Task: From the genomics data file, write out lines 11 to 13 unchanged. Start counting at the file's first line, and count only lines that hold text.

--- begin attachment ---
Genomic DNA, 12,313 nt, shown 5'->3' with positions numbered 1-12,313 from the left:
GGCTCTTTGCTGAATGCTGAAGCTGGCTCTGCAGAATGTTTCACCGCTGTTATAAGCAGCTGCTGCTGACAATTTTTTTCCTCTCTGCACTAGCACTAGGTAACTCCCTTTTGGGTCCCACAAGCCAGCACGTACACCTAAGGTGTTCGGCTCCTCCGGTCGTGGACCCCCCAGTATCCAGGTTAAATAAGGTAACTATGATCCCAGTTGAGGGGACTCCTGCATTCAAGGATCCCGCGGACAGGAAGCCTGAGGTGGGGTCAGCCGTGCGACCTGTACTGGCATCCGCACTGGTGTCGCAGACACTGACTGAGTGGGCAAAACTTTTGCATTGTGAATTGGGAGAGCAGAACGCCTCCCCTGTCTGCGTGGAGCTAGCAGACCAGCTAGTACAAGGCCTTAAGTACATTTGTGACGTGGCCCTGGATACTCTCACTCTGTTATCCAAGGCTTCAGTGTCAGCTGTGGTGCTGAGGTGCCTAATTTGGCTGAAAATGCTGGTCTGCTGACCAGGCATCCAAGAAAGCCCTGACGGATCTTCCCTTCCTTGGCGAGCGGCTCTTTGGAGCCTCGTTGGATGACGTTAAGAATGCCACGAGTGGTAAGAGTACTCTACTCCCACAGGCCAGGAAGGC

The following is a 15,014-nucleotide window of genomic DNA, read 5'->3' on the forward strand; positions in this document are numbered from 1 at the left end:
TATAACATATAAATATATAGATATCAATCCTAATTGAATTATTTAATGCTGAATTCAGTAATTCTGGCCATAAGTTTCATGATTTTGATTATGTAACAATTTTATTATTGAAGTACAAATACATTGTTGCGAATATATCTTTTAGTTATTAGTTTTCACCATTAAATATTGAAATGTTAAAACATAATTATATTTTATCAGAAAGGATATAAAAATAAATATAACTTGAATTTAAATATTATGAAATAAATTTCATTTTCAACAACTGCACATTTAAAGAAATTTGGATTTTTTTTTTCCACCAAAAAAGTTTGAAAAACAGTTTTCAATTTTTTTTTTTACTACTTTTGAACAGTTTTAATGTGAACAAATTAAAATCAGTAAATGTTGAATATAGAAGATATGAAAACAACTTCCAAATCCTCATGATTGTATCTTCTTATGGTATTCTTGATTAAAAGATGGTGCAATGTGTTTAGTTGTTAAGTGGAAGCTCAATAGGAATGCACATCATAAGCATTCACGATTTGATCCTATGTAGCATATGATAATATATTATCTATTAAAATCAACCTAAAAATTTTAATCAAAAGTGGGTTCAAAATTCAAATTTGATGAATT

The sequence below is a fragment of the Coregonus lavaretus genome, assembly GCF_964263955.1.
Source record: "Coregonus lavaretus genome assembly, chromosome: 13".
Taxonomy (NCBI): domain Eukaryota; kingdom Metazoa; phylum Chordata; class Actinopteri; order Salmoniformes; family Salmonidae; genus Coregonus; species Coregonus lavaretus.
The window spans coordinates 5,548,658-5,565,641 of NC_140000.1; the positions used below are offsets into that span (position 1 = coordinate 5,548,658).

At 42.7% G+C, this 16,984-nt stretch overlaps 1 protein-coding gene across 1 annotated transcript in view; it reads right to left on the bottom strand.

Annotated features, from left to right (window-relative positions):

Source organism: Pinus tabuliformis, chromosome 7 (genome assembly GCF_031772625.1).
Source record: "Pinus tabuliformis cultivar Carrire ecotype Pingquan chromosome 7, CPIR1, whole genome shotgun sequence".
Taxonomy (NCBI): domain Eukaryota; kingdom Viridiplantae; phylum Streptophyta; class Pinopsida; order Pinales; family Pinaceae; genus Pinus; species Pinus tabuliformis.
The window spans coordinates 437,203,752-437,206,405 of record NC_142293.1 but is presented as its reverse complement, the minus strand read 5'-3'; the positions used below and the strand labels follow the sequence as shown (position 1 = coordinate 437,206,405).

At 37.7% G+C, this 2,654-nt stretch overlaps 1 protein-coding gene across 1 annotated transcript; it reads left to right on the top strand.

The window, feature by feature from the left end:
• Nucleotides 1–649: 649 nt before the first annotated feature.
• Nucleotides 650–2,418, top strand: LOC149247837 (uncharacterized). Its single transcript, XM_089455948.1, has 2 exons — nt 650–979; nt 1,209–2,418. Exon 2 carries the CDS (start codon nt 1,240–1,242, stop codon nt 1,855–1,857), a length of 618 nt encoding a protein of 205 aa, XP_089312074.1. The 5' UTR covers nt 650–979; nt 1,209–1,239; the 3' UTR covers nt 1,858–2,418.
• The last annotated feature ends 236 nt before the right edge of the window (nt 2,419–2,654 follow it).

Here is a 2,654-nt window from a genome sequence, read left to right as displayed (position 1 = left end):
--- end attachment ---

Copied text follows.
Source organism: Pinus tabuliformis, chromosome 7 (genome assembly GCF_031772625.1).
Source record: "Pinus tabuliformis cultivar Carrire ecotype Pingquan chromosome 7, CPIR1, whole genome shotgun sequence".
Taxonomy (NCBI): domain Eukaryota; kingdom Viridiplantae; phylum Streptophyta; class Pinopsida; order Pinales; family Pinaceae; genus Pinus; species Pinus tabuliformis.